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Tess McCaffrey is a therapeutically qualified optometrist, with a special interest in myopia, myopia control and advanced contact lens fitting, including orthokeratology (Ortho-K). Tess holds a Bachelor of Optometry (Hons) from The University of Auckland as well as a Bachelor of Science from Otago University majoring in Neuroscience and minoring in Psychology


​Tess’s interest in optometry began through her exposure to the visual system and visual processing whilst finishing her Bachelor of Science. She became fascinated with how the eyes and brain work together to produce our sense of sight. The eyes are complex and amazing structures with the retina being a central nervous tissue similar to the brain and spinal cord. Information from the retina is processed by the visual cortex as well as many other structures within our brains which intrigued Tess and made her wish to help people that suffer from eye related problems – as much as 30% of the human brain is thought to be responsible for our vision!


Once Tess gained insight into the visual system it was natural for her to pivot from the lab-based nature of neuroscience to the clinical and practical nature of Optometry. Her Bachelor of science gave Tess a strong foundation in biology and upon completion of this she began her journey toward her second degree; a Bachelor of Optometry through the University of Auckland.


Whilst studying for her Bachelor of Optometry Tess was awarded top in class for Visual Science and was awarded a summer studentship through the University of Auckland to conduct a retrospective review of ADHB glaucoma patient data. This research project compared clinical data provided with glaucoma referrals to determine what was most accurate in diagnosing glaucoma. Tess reviewed patients who were referred to the ADHB for glaucoma and compared the clinical data that was provided in the referral to establish whether this had an influence on an accurate diagnosis of glaucoma. Tess also compared patients eye pressure, cup to disc ratio, visual fields and OCT and found those with the most information i.e. all 4 pieces of information were more likely to be a correct diagnosis despite the majority not having all this data. Tess also found patients IOP’s (Inter Ocular Pressures) where not a great predictor and may be better for management than diagnosis. Finally the use of a grading system like the disc damage likelihood scale were better for grading an optic disc compared to just the ratio.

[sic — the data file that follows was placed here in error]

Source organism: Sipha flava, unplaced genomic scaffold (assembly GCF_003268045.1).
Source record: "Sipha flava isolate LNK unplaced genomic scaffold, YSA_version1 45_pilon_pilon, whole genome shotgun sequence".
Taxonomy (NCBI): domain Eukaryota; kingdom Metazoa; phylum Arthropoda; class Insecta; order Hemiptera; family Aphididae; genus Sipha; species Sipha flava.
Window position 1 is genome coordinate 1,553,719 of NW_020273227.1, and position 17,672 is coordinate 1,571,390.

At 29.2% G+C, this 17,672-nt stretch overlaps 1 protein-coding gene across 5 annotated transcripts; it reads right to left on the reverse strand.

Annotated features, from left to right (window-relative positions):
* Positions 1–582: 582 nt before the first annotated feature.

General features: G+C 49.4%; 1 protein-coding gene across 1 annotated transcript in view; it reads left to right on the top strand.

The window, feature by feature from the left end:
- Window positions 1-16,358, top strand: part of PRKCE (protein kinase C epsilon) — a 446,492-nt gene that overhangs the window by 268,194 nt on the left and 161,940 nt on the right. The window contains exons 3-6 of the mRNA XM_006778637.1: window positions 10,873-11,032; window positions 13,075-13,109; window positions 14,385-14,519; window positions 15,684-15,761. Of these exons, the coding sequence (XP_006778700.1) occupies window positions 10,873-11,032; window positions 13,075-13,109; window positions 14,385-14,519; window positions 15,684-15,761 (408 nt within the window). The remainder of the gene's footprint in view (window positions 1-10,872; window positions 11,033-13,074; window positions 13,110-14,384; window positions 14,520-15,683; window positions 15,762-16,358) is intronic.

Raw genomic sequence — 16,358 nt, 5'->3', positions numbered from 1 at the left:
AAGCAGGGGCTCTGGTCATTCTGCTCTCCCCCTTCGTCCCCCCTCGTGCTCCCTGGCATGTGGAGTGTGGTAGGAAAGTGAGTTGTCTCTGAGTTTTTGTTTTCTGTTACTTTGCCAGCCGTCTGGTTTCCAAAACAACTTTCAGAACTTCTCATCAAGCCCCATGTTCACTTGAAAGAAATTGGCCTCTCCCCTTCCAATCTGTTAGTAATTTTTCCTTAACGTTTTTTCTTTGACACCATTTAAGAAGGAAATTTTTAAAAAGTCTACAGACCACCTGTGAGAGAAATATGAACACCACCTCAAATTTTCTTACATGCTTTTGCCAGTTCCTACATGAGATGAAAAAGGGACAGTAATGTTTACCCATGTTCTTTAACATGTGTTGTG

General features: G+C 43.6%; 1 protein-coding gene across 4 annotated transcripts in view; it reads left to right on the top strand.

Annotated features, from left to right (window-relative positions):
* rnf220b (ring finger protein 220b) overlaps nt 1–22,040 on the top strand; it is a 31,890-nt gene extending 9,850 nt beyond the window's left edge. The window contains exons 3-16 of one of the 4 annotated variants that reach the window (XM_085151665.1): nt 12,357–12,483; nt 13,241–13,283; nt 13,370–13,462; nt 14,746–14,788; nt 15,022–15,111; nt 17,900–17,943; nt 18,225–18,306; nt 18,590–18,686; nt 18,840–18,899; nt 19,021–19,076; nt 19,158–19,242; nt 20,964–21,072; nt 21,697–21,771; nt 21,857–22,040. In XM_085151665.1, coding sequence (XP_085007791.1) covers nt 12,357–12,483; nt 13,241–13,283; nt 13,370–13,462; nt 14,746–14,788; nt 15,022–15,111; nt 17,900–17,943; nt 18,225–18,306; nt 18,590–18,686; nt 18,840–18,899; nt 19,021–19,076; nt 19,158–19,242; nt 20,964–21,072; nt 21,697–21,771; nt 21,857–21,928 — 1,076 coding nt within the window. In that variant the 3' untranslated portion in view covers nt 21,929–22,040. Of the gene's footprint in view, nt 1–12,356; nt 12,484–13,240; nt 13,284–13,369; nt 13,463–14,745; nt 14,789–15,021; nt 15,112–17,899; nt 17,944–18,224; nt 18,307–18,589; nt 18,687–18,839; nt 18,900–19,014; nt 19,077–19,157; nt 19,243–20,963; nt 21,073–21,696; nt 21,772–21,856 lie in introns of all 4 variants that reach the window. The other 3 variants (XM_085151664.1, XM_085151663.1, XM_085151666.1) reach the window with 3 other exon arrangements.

For three years whilst studying for her Bachelor of Optometry Tess undertook NCEA tutoring for students 9-13 where she taught biology, chemistry and earth sciences as well as working part-time for Mortimer Hirst.


Tess graduated with first class honours and was handpicked to join the industry leading clinical team at Mortimer Hirst. Being myopic herself, throughout her degree Tess was particularly interested in myopia and myopia control. Utilising modern technologies such as advanced contact lenses, ophthalmic lenses and medication to prevent the long-term complications for myopia is an area of clinical practice Tess is excited to continue while working at Mortimer Hirst.


Tess’s Father is a well-known international cinematographer whom worked overseas on feature films. Tess travelled with her father during her childhood living and attending schools in various different countries before returning to Auckland for high school. 


Outside of work Tess’s interests include photography, swimming and water sports. Tess’s interest in water sports took her to the US prior to completing her Optometry degree to work as a lifeguard at a children’s summer camp in New York.

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